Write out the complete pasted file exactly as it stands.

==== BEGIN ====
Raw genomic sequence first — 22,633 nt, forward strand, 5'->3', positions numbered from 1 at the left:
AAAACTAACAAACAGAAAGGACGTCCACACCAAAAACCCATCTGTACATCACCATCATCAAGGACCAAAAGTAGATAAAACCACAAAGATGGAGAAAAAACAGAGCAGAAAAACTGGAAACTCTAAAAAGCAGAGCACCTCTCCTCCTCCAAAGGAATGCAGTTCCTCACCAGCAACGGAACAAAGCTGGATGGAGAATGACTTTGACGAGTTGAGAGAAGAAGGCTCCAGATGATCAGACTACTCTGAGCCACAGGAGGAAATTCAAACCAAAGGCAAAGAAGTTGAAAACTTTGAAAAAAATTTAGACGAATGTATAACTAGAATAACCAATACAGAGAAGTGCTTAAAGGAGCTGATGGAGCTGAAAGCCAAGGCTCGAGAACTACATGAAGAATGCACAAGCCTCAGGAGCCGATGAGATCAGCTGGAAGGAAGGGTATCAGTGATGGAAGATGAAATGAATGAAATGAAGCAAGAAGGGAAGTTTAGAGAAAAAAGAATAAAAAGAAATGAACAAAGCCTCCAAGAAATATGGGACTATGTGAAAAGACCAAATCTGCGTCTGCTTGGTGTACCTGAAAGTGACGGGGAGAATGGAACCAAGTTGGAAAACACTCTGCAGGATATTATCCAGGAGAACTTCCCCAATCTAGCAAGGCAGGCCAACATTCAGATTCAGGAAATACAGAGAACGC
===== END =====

Raw genomic sequence first — 22,633 nt, forward strand, 5'->3', positions numbered from 1 at the left:
AAAACTAACAAACAGAAAGGACGTCCACACCAAAAACCCATCTGTACATCACCATCATCAAGGACCAAAAGTAGATAAAACCACAAAGATGGAGAAAAAACAGAGCAGAAAAACTGGAAACTCTAAAAAGCAGAGCACCTCTCCTCCTCCAAAGGAATGCAGTTCCTCACCAGCAACGGAACAAAGCTGGATGGAGAATGACTTTGACGAGTTGAGAGAAGAAGGCTCCAGATGATCAGACTACTCTGAGCCACAGGAGGAAATTCAAACCAAAGGCAAAGAAGTTGAAAACTTTGAAAAAAATTTAGACGAATGTATAACTAGAATAACCAATACAGAGAAGTGCTTAAAGGAGCTGATGGAGCTGAAAGCCAAGGCTCGAGAACTACATGAAGAATGCACAAGCCTCAGGAGCCGATGAGATCAGCTGGAAGGAAGGGTATCAGTGATGGAAGATGAAATGAATGAAATGAAGCAAGAAGGGAAGTTTAGAGAAAAAAGAATAAAAAGAAATGAACAAAGCCTCCAAGAAATATGGGACTATGTGAAAAGACCAAATCTGCGTCTGCTTGGTGTACCTGAAAGTGACGGGGAGAATGGAACCAAGTTGGAAAACACTCTGCAGGATATTATCCAGGAGAACTTCCCCAATCTAGCAAGGCAGGCCAACATTCAGATTCAGGAAATACAGAGAACGC